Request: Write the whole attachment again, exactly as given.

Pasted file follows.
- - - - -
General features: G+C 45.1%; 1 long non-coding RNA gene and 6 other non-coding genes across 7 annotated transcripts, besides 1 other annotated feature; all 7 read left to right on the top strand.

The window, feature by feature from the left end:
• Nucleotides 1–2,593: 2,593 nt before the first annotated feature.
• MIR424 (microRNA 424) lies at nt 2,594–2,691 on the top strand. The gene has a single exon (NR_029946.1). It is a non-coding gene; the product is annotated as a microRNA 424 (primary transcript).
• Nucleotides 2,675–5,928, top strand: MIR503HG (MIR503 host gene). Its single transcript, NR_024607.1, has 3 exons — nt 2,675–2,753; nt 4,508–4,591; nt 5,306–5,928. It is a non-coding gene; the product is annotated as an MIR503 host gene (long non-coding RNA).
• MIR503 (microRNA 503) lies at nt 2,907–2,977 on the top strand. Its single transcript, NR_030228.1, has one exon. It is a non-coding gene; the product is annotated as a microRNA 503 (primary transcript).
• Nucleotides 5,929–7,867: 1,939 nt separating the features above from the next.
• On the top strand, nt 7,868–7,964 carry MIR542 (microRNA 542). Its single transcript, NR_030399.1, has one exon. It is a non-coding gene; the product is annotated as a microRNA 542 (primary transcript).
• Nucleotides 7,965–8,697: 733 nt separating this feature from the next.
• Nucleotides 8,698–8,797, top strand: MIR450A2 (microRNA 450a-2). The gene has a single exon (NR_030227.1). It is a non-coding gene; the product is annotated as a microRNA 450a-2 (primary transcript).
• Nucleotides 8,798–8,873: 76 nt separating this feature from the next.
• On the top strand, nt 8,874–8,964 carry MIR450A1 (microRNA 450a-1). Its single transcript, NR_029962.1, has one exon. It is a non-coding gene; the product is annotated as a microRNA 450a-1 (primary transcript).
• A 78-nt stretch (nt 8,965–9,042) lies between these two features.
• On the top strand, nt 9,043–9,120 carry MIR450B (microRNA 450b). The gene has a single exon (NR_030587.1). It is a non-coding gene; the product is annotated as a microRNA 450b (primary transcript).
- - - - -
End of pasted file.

General features: G+C 45.1%; 1 long non-coding RNA gene and 6 other non-coding genes across 7 annotated transcripts, besides 1 other annotated feature; all 7 read left to right on the top strand.

The window, feature by feature from the left end:
• Nucleotides 1–2,593: 2,593 nt before the first annotated feature.
• MIR424 (microRNA 424) lies at nt 2,594–2,691 on the top strand. The gene has a single exon (NR_029946.1). It is a non-coding gene; the product is annotated as a microRNA 424 (primary transcript).
• Nucleotides 2,675–5,928, top strand: MIR503HG (MIR503 host gene). Its single transcript, NR_024607.1, has 3 exons — nt 2,675–2,753; nt 4,508–4,591; nt 5,306–5,928. It is a non-coding gene; the product is annotated as an MIR503 host gene (long non-coding RNA).
• MIR503 (microRNA 503) lies at nt 2,907–2,977 on the top strand. Its single transcript, NR_030228.1, has one exon. It is a non-coding gene; the product is annotated as a microRNA 503 (primary transcript).
• Nucleotides 5,929–7,867: 1,939 nt separating the features above from the next.
• On the top strand, nt 7,868–7,964 carry MIR542 (microRNA 542). Its single transcript, NR_030399.1, has one exon. It is a non-coding gene; the product is annotated as a microRNA 542 (primary transcript).
• Nucleotides 7,965–8,697: 733 nt separating this feature from the next.
• Nucleotides 8,698–8,797, top strand: MIR450A2 (microRNA 450a-2). The gene has a single exon (NR_030227.1). It is a non-coding gene; the product is annotated as a microRNA 450a-2 (primary transcript).
• Nucleotides 8,798–8,873: 76 nt separating this feature from the next.
• On the top strand, nt 8,874–8,964 carry MIR450A1 (microRNA 450a-1). Its single transcript, NR_029962.1, has one exon. It is a non-coding gene; the product is annotated as a microRNA 450a-1 (primary transcript).
• A 78-nt stretch (nt 8,965–9,042) lies between these two features.
• On the top strand, nt 9,043–9,120 carry MIR450B (microRNA 450b). The gene has a single exon (NR_030587.1). It is a non-coding gene; the product is annotated as a microRNA 450b (primary transcript).